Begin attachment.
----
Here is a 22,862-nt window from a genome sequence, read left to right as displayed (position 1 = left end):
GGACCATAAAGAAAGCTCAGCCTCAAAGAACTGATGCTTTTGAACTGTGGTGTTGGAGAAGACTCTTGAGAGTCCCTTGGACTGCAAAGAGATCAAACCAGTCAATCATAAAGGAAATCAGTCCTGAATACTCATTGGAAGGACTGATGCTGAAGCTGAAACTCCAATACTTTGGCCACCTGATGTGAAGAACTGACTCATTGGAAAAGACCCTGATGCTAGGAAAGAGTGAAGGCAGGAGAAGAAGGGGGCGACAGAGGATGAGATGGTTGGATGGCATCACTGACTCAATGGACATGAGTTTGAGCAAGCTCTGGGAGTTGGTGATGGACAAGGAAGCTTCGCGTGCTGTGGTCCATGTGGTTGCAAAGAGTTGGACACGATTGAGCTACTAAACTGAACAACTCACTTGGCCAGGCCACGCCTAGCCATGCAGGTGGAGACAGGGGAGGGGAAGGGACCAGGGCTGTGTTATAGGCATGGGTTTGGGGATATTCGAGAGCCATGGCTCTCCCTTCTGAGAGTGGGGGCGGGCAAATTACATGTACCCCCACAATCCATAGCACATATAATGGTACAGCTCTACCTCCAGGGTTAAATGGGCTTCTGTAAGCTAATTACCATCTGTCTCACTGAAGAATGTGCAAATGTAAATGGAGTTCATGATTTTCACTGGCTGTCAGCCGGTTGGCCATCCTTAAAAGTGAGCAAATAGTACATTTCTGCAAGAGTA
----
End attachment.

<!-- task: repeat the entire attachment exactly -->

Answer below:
Here is a 22,862-nt window from a genome sequence, read left to right as displayed (position 1 = left end):
GGACCATAAAGAAAGCTCAGCCTCAAAGAACTGATGCTTTTGAACTGTGGTGTTGGAGAAGACTCTTGAGAGTCCCTTGGACTGCAAAGAGATCAAACCAGTCAATCATAAAGGAAATCAGTCCTGAATACTCATTGGAAGGACTGATGCTGAAGCTGAAACTCCAATACTTTGGCCACCTGATGTGAAGAACTGACTCATTGGAAAAGACCCTGATGCTAGGAAAGAGTGAAGGCAGGAGAAGAAGGGGGCGACAGAGGATGAGATGGTTGGATGGCATCACTGACTCAATGGACATGAGTTTGAGCAAGCTCTGGGAGTTGGTGATGGACAAGGAAGCTTCGCGTGCTGTGGTCCATGTGGTTGCAAAGAGTTGGACACGATTGAGCTACTAAACTGAACAACTCACTTGGCCAGGCCACGCCTAGCCATGCAGGTGGAGACAGGGGAGGGGAAGGGACCAGGGCTGTGTTATAGGCATGGGTTTGGGGATATTCGAGAGCCATGGCTCTCCCTTCTGAGAGTGGGGGCGGGCAAATTACATGTACCCCCACAATCCATAGCACATATAATGGTACAGCTCTACCTCCAGGGTTAAATGGGCTTCTGTAAGCTAATTACCATCTGTCTCACTGAAGAATGTGCAAATGTAAATGGAGTTCATGATTTTCACTGGCTGTCAGCCGGTTGGCCATCCTTAAAAGTGAGCAAATAGTACATTTCTGCAAGAGTA